Making Fibr & Cloth’s ZW Iris blouse

It’s rare that I sew something for myself that’s not part of work, but I was a bit taken with Fibr & Cloth Studio’s Iris blouse. I liked the soft tie neck and the long sleeves.

Iris blouse in gingham with elastic cuffs.
Alexis Bailey, the pattern’s designer, wearing an Iris blouse. Photo source.

Iris is essentially a classic square-cut shirt, with a choice of cuff finishes. There are also instructions for turning the blouse into a dress.

Iris blouse in white with cuffs.
Cuffed sleeve version – I made this one. Photo source.

The pattern pieces are rectangles with a template for the neckline.

Zero waste Iris blouse pattern sketch back and front
The size range is impressive, to fit from a 28″ to a 66″ bust. I fell in between sizes – an A was too small but a B looked like it might be too flowy, so I cut an A+!
I recommend (for any pattern you make) to take a few moments to check the body width, length, bicep, sleeve length and anything else.
I made the body length a bit longer.

It was fairly quick to make. I cut it out one evening while I was keeping an eye on dinner, and easily got it sewn the next day.

The pattern is designed for light to medium weight fabrics, and I think soft fabrics would work best.

Zero waste Iris blouse scraps
I used a soft floral which came from our late neighbour’s late wife’s stash. It looks old, however it’s 140cm wide which is unusual for old fabrics. There was just enough, and all that was left were the trimmings from the ends to straighten them up.

It turned out that my fabric frayed A LOT. I consider myself fairly gentle at handling fabric, but halfway through I had to overlock around all the pieces lest they disappear into a mass of threads. Then I sewed on with confidence!

I made a somewhat major tweak with this blouse, and that was to make the tie narrower. I cut it as per the pattern, then cut it in half longways and made a centre back seam. So it’s half the width and double the length. I did this partly to give a bigger bow, and partly because I wanted a winter blouse with a more closed-in neckline.

The original tie is quite wide, and you can see from the designer’s photos that the neckline is wide too so that the tie fits inside. So now that I had a narrower tie, I didn’t need a wider neckline.

To change the neckline, I sewed a pleat at the centre back to make it smaller.
Here it is with the front.
Iris blouse - interior view of pleat
On the finished blouse, it’s an inverted pleat opening out below the back facing.
Iris blouse - back view of pleat
Here’s the outside of the back. I quite like the pleat feature.

Given the fabric’s fraying situation, I was nervous about the top neck/tie junction, so I structurally re-engineered it with a strip of lightweight fusing topped with a piece of bias binding.

Up-close view of the placket top/tie junction, with bias binding to reinforce the neck edge.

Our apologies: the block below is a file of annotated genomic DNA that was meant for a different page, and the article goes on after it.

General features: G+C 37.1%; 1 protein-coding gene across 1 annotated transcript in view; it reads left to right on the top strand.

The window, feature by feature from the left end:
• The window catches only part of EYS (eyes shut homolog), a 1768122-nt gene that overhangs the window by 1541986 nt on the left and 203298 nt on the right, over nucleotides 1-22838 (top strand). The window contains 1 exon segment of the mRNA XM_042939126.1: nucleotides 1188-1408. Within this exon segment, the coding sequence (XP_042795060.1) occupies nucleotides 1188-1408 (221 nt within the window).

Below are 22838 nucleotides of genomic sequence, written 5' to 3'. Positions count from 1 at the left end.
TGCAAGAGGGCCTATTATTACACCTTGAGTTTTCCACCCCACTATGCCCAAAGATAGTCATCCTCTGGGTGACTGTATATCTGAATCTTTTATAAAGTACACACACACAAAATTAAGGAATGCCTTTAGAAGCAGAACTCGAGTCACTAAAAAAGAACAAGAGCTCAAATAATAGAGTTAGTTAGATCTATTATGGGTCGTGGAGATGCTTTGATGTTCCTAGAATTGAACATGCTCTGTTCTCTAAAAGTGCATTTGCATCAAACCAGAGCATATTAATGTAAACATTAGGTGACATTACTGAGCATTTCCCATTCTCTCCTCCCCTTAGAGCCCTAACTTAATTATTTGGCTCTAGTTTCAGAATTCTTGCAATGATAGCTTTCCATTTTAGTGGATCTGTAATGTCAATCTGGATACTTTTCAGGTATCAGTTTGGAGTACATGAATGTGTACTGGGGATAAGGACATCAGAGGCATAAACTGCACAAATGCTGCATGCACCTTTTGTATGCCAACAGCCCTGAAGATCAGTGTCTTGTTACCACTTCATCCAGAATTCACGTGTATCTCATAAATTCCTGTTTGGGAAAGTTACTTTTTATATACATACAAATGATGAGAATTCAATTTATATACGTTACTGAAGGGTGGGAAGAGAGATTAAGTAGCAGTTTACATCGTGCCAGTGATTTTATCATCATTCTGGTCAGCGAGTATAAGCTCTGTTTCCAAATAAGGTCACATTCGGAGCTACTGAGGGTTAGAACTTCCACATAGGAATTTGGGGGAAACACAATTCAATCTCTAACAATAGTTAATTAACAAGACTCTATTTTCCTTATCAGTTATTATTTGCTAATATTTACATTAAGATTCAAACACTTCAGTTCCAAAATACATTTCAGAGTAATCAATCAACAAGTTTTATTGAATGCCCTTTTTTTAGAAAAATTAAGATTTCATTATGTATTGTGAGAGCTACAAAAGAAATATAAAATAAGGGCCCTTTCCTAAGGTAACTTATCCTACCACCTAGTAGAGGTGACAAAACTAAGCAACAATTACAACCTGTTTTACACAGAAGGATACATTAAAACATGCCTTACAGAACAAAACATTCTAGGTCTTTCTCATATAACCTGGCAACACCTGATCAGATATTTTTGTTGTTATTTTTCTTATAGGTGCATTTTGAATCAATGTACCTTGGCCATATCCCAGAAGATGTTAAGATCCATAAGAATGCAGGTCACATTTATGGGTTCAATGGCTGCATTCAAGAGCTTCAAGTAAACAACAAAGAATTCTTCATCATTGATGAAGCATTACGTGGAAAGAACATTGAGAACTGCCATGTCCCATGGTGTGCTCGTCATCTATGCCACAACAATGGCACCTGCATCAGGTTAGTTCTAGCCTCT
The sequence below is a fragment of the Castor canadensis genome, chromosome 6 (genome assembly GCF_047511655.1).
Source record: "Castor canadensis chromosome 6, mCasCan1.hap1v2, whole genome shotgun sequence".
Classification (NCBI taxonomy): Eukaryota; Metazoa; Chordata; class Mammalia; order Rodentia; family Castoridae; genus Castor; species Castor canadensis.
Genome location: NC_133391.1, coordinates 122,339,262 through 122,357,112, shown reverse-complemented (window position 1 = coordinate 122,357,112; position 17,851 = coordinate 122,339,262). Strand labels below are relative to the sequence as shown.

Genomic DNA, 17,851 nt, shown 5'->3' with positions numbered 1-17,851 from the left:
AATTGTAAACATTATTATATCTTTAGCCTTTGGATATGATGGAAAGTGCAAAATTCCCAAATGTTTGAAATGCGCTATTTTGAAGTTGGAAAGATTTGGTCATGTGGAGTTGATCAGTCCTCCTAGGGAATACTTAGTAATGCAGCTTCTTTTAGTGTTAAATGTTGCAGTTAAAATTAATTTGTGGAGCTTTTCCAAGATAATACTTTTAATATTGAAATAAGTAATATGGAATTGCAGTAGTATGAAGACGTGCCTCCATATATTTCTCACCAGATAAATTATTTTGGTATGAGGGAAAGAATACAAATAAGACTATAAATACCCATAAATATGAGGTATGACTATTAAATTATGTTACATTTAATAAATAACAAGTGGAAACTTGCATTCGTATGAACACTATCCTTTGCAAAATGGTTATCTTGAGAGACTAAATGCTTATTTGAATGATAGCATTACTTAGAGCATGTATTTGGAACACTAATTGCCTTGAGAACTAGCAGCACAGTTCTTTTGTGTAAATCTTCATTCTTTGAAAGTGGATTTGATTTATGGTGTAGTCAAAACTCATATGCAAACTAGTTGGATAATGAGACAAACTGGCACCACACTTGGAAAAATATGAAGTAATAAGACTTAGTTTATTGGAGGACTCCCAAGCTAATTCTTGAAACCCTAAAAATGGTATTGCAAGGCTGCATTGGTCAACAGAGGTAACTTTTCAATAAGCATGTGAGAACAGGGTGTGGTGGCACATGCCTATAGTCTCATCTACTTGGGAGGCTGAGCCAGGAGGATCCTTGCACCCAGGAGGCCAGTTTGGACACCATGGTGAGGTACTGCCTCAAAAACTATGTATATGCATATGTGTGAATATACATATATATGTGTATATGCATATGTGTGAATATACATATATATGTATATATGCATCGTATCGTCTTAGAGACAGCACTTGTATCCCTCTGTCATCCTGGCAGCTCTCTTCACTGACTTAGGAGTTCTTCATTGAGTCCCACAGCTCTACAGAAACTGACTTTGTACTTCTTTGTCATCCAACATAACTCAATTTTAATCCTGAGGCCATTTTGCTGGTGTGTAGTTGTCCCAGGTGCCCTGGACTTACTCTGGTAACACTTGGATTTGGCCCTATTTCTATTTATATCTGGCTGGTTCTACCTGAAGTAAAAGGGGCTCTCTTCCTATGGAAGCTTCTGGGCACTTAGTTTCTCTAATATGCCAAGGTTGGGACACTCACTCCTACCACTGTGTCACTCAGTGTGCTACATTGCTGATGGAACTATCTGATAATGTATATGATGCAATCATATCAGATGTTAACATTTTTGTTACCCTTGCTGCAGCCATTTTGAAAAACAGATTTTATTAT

The cuffs are button-and-loop fastened. The vent is simply an opening in the sleeve seam, which I like very much because my wrist isn’t sitting on a row of buttons when I write.

Cuff, showing the buttons and loops
Cuff detail
Iris blouse worn by Liz
Iris blouse: close-up of the bow.

I like this blouse very much! I’m wearing it today for Me-Made-May with a vest on top.

Iris blouse worn for Me Made May with a rust coloured vest over the top.



  1. Michelle Shaffer on May 24, 2022 at 12:21 am

    I liked the idea of using a small pleat in the back to make the neckline smaller. I will be using it in the future!

    • lizhaywood on May 24, 2022 at 9:20 am

      Cheers Michelle 🙂 It makes the back look interesting too.

  2. Carol in Denver on May 24, 2022 at 3:12 am

    Your blouse is lovely. I can see using a Mandarin collar instead of a bow (personal preference) but don’t know how that would affect the ZW aspect.

    • lizhaywood on May 24, 2022 at 9:15 am

      Cheers, Carol 🙂 Changing the collar would affect the zw but it would still be very economical on fabric and create minimal waste. You could transpose any neckline/collar onto it.

  3. Michelle Cahill on May 24, 2022 at 6:36 am

    I really like this blouse. It’s quite pretty! Looks like a fun and quick project.

    • lizhaywood on May 24, 2022 at 9:13 am

      Thanks Michelle! I think I might have found my new favourite blouse pattern.

  4. Alexis | Fibr & Cloth Studio on June 4, 2022 at 6:49 am

    I LOVE this blouse Liz, such a pleasure and an honor to have you make one of my designs! Will definitely be trying this modification myself for the neckline. 🙂 Thanks so much babe!

    • lizhaywood on June 4, 2022 at 2:57 pm

      It was a pleasure to make, Alexis!

  5. Lorraine on November 24, 2022 at 4:05 pm

    Very clever! Thank you for showing how to did your changes.

    • lizhaywood on November 24, 2022 at 4:50 pm

      Cheers, Lorraine. Alexis has since made an update to this pattern with similar changes and a dress version which looks excellent.

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